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HIPAA and employment litigation



Via Workplace Prof Blog, here's the start of the SSRN abstract of a Penn State Law Journal article (by Brian K. Powell and Richard A. Bales, both of Northern Kentucky U. College of Law) on how the federal health-privacy law, HIPAA, in addition to its many other untoward consequences, is influencing the handling of employment litigation:

Plaintiffs in many litigated employment cases hire medical or psychological experts to buttress their claims of physical or mental injuries. Prior to HIPAA's 1996 enactment, many jurisdictions explicitly permitted a defendant-employer to engage in various degrees of ex parte contact with a plaintiff-employee's treating physicians. Such informal discovery was much faster and cheaper than formal discovery by deposition and expert reports, and arguably helped dampen the overall cost of litigation. However, HIPAA changed this dynamic profoundly: the statute sets a high standard of privacy protection, and broadly preempts contrary state law. Moreover, while plaintiff-employees can use HIPAA to thwart informal discovery by defendant-employers, defendant-employers cannot use HIPAA's privacy shield to thwart discovery by plaintiff-employees of the defendant-employers' human resource records. In this way, HIPAA acts as both shield and sword in favor of plaintiff-employees....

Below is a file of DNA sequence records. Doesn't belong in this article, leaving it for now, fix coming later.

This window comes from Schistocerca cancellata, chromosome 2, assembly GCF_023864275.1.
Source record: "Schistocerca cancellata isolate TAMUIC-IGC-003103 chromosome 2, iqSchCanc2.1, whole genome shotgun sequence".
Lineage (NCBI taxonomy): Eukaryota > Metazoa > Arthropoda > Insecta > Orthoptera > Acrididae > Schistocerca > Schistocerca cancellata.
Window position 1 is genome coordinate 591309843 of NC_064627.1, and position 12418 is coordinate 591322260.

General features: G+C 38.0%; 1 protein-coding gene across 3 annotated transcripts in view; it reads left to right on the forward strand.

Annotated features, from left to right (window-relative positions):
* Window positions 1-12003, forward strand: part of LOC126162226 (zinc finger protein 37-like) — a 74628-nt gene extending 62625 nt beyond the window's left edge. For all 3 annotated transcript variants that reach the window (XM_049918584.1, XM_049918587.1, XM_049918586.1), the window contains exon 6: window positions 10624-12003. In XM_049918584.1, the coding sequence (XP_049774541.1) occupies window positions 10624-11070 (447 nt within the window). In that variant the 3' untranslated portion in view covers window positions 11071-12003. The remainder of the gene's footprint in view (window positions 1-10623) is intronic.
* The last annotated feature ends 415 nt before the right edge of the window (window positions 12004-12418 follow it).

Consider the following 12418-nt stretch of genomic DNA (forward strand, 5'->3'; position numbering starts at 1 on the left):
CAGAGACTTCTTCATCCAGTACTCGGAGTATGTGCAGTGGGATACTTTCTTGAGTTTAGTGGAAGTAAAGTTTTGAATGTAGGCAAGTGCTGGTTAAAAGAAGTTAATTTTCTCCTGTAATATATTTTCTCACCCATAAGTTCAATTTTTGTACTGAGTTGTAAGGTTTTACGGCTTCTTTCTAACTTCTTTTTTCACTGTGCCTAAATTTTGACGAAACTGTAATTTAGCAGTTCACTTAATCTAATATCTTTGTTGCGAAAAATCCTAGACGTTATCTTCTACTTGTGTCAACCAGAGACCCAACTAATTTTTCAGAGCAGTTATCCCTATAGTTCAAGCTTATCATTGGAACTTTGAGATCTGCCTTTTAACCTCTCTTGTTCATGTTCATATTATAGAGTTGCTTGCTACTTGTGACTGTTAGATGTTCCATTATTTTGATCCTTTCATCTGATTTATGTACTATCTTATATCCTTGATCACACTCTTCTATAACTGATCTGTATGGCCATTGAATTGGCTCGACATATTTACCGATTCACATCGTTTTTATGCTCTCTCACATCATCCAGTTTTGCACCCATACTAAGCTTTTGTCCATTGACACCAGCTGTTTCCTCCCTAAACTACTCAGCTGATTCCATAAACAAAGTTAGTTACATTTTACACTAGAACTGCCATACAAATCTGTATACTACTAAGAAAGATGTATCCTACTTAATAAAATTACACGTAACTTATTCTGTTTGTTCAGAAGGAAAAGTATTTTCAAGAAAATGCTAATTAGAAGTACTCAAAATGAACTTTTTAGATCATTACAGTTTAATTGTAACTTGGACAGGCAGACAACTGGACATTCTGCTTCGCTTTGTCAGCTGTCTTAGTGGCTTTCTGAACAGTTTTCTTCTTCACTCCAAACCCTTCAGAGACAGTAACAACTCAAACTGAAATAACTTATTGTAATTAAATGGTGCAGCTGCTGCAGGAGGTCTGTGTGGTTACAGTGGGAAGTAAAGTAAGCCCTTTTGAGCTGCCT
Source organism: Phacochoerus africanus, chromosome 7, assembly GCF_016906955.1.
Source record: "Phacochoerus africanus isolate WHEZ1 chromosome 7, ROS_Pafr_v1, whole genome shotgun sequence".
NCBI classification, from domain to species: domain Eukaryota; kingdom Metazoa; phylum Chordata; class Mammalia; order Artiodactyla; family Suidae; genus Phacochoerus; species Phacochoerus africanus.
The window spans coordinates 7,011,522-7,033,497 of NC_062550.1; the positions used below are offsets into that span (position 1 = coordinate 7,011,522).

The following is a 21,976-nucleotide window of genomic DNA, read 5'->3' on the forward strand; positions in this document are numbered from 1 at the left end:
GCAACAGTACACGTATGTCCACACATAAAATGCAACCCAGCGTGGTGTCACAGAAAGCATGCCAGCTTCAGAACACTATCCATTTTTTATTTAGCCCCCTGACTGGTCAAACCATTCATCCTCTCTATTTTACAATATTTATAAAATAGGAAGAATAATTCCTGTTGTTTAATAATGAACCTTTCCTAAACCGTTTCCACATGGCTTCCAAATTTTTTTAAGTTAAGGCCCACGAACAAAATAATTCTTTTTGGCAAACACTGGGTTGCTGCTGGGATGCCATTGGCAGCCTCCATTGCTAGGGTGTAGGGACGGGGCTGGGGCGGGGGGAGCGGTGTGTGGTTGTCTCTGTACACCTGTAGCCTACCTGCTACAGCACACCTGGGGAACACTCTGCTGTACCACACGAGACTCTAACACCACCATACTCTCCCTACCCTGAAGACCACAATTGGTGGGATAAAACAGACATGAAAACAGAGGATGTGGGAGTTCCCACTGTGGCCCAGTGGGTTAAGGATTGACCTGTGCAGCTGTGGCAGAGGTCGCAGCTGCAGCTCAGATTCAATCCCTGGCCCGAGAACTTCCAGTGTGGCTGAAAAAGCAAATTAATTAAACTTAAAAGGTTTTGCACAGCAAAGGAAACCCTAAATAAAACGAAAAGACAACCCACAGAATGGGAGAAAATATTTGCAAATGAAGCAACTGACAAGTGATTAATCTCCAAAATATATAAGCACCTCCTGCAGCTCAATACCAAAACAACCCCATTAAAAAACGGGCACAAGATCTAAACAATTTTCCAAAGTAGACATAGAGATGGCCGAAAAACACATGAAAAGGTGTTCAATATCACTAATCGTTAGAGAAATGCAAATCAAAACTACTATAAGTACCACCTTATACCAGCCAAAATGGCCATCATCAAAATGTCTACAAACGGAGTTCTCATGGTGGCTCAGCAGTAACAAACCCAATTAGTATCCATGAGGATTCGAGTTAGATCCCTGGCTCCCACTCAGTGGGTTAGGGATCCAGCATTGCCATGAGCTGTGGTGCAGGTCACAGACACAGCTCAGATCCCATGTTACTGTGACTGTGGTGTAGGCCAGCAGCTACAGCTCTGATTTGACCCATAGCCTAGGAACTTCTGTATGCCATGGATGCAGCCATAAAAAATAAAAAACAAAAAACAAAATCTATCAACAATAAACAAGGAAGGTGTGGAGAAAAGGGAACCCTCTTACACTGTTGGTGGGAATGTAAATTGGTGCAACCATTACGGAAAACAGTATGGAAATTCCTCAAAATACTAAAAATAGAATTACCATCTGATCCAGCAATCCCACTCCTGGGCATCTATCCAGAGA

Rafael Mangual
Project Manager,
Legal Policy
rmangual@manhattan-institute.org

Katherine Lazarski
Manhattan Institute
klazarski@manhattan-institute.org

 

Published by the Manhattan Institute

The Manhattan Insitute's Center for Legal Policy.